A stronger multicultural approach might be ignoring the strictures of the late 19th century and looking at whatever set of fashions and culture you like, from whatever era you think is cool, and just doing that. But, then, like I said, a steampunk novel set in colonized Kenya actually sounds like a really good idea, so fuck that shit.

The thing about it, though, is that as much as exoticization is problematic from a cultural issue (because it teaches a hegemonic culture [in our case, mostly white people] that other cultures are interesting by virtue of how strange and different they are), it’s actually at the root of what we like about fantasy, and that makes it a really good opportunity to build the kind of diverse, multicultural readership that is actually the morally and socially-desirable outcome of…you know, art. I mean, I assume that’s the point; we have art to teach us empathy and compassion and understanding, so making it interesting to read about cultures other than our own is a pretty worthwhile endeavor.

The Multiculture

In another way, though, I guess this is an issue for publishers more than it is for writers. If you’re a writer, you’re going to write about what you think is interesting, and if white people in tophats is your thing, then that’s pretty much where you’re going to be at. Moreover, I’m not really sure I want white people writing books about other cultures. Speaking as a white guy, I actually already have a pretty good idea what other cultures look like through the eyes of a white guy. I’m kind of not really interested in any more of Whitey’s opinions on the subject.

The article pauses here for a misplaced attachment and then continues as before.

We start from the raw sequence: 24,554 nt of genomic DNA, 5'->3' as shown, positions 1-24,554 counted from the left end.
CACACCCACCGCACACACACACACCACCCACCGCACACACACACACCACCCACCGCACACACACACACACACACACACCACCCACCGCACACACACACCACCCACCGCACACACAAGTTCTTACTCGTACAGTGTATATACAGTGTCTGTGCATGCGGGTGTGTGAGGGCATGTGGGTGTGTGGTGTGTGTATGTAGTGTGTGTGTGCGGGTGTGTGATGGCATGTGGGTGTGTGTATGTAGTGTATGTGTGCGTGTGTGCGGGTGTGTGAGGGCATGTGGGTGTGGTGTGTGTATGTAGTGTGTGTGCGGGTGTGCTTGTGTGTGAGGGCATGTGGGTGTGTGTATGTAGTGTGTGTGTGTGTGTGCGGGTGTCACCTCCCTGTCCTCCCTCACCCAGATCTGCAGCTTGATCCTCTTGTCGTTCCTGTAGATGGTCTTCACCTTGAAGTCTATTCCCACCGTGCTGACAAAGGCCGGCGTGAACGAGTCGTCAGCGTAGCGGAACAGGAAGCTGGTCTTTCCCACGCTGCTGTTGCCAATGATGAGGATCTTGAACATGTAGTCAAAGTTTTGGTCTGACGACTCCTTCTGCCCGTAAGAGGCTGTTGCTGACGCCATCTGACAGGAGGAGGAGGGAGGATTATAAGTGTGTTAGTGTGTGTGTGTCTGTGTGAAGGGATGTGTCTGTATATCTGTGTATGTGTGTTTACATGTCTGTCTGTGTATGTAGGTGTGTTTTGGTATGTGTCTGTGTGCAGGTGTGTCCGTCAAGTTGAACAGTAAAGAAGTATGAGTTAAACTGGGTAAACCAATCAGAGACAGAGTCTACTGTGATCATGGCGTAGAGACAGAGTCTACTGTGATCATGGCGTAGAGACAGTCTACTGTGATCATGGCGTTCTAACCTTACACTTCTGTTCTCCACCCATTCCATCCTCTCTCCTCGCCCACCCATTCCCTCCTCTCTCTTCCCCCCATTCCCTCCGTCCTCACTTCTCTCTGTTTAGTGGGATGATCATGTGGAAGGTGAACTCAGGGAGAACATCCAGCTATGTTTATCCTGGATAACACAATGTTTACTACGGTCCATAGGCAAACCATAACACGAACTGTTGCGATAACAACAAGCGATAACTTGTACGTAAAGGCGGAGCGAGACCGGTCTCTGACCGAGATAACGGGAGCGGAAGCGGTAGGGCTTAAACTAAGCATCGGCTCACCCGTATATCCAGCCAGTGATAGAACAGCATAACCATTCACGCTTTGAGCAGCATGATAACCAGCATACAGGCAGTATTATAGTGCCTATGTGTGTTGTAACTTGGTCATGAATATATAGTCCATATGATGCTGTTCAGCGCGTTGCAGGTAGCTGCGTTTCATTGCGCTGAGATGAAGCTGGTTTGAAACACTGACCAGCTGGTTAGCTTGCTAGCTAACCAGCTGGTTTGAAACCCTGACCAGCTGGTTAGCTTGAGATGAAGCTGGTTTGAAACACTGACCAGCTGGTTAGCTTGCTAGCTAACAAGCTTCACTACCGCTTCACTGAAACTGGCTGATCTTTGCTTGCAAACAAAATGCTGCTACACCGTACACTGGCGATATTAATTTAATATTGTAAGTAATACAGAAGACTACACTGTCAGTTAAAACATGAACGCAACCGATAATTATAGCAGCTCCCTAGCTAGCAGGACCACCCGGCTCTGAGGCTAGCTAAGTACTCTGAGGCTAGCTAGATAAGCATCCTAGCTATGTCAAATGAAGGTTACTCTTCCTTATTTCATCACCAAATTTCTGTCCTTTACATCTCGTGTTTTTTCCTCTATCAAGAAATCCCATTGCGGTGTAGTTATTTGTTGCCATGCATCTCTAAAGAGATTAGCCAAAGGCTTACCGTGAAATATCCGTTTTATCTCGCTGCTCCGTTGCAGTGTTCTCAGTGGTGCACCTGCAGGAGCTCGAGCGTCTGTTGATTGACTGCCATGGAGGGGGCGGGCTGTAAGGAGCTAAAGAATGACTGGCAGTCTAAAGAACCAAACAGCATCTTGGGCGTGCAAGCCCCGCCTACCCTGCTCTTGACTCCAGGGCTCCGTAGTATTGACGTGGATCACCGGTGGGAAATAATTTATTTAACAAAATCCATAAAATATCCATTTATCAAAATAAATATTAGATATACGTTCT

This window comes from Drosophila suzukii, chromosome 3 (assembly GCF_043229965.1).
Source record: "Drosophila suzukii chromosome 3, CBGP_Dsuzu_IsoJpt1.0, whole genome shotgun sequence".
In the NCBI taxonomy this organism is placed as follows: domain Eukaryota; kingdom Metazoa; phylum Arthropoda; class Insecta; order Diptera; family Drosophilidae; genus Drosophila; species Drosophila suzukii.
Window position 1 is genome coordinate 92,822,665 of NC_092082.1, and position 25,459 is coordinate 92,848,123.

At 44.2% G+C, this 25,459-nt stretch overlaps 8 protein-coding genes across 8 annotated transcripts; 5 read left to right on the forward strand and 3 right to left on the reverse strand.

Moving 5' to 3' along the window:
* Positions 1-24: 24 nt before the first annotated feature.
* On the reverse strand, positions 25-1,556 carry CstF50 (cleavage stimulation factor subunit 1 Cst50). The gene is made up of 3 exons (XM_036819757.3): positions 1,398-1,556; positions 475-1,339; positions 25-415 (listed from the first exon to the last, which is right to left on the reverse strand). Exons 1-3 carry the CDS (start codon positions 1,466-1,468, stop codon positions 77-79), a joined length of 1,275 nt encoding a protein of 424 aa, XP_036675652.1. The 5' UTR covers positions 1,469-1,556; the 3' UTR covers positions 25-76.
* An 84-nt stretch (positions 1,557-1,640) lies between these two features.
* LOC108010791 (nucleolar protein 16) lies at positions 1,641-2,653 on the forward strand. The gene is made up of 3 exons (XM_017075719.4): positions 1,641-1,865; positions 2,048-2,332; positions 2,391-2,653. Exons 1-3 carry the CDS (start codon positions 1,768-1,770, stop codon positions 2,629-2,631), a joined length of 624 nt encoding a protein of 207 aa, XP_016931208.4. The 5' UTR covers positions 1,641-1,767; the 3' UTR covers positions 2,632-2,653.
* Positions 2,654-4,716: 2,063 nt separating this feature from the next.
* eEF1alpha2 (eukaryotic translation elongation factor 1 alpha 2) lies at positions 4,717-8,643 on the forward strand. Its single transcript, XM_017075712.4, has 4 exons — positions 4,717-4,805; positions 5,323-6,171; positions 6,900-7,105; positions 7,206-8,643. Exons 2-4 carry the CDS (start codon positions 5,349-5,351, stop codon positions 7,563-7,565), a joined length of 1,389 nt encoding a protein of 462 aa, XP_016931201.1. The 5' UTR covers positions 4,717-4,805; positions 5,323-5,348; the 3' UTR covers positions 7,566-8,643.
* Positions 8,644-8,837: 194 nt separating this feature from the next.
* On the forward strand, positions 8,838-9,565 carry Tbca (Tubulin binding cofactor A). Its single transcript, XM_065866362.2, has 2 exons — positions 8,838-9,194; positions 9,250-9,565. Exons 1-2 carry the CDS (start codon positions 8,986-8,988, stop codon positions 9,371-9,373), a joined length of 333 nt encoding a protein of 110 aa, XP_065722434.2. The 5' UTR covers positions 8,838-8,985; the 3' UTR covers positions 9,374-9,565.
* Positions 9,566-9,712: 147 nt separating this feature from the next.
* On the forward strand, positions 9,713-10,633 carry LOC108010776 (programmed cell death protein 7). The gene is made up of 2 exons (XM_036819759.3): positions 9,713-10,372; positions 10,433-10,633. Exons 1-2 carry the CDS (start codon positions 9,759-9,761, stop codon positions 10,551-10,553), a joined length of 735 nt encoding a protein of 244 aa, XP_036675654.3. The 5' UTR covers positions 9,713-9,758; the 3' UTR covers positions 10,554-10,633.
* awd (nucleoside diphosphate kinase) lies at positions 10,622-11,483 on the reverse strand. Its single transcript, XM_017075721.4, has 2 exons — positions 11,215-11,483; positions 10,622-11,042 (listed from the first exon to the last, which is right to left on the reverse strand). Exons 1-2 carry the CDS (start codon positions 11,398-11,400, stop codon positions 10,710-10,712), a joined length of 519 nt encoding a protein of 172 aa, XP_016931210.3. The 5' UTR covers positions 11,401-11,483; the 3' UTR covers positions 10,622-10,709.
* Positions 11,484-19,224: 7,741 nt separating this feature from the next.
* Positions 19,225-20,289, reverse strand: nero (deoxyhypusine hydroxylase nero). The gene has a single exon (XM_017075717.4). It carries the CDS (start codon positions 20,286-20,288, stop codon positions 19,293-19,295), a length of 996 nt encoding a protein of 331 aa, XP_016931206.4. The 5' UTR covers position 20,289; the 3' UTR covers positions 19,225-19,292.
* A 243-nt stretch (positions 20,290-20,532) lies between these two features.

I say this with the full realization that demanding that fantasy editors start hiring more people who aren’t white guys to write more books that aren’t about white guys is a pretty sure way of ensuring that there will be less room available for MY books, but I’m okay with that. (I’m also pretty aware of the fact that most publishers aren’t going to publish my books anyway, so let’s not think of me as being too selfless.)

What I mean by all of this, though, is that actually we are all on board to learn about other cultures; that’s what we’re here for. That’s what the genre of fantasy exists for – it is a tool that lets us nurture the instinct for exploration, that lets us feed our yearning for the strange and the new.

I don’t know, man, maybe I’m just bored about all the epic fantasy that’s medieval Western European or 19th century British or something. Somebody write a fantasy set in the Kingdom of Zimbabwe or something.

  1. goldenboy62 says:

    I totally agree with you especially as far as Steampunk goes. Heck white people weren’t the only people running around England in the 19th century. And of course that only matters if you’re writing historical steampunk. It’s weird that most steampunk in the media nowadays at least seems to be completely fantasy based; Victorian clothing (with a modern twist) 20th century sensibilities, Hollywood version of pirates , and no real discernible time period; is it the future, the re imagined past, or an alternate present? Either way it’s remarkable that for something so utterly stitched together there seems to be such a complete disregard for any sign of multiculturalism. You can even find a backlash against the idea, same as you will find it at the mention of epic fantasy placed in non-European settings.